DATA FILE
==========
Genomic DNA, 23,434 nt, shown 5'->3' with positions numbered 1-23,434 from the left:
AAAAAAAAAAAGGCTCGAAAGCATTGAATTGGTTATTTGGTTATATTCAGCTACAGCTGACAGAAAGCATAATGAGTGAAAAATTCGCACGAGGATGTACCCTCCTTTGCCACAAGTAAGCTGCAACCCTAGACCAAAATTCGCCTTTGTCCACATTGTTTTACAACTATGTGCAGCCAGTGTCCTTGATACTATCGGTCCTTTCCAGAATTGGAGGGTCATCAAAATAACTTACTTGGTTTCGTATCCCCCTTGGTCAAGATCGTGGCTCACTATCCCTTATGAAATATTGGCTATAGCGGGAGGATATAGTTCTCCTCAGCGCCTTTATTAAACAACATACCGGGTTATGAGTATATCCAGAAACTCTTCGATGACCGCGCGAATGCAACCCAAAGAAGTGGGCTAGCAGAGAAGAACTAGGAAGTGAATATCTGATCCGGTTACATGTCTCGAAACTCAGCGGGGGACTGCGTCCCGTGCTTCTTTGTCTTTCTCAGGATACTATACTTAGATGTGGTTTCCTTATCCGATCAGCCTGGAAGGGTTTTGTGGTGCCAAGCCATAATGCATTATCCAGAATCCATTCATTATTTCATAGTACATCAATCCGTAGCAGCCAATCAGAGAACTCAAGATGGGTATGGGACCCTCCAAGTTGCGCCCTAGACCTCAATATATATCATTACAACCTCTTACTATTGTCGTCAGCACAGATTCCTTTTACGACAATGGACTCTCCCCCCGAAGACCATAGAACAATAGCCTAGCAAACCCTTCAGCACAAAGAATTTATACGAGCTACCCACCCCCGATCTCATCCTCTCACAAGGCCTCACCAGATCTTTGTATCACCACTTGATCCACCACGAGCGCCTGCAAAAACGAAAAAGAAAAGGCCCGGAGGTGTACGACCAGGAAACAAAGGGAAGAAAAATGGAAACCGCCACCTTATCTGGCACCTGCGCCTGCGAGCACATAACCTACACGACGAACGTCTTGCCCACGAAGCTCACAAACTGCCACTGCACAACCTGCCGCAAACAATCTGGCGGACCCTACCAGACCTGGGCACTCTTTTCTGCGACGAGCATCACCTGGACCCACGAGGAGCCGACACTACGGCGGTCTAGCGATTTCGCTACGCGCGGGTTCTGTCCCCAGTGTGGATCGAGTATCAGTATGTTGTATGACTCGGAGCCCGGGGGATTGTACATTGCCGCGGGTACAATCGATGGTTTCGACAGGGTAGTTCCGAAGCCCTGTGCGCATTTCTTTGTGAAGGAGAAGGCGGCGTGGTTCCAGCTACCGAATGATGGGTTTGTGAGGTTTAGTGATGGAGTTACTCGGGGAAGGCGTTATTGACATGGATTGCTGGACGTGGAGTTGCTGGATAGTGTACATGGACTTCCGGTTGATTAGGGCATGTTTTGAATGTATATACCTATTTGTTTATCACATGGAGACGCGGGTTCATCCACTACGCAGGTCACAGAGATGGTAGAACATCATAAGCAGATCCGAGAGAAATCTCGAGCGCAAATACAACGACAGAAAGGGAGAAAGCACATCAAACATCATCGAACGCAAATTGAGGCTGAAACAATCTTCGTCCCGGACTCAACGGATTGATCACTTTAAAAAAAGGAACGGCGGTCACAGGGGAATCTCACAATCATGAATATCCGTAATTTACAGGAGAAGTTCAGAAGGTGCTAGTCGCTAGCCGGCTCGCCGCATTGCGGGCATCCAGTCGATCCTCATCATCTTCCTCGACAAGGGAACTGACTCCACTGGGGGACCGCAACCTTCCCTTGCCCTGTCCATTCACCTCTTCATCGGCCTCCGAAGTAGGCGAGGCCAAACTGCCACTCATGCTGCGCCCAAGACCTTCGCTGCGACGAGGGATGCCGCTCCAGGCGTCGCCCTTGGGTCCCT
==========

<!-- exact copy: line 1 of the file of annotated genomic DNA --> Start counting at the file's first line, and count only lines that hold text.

Genomic DNA, 23,434 nt, shown 5'->3' with positions numbered 1-23,434 from the left: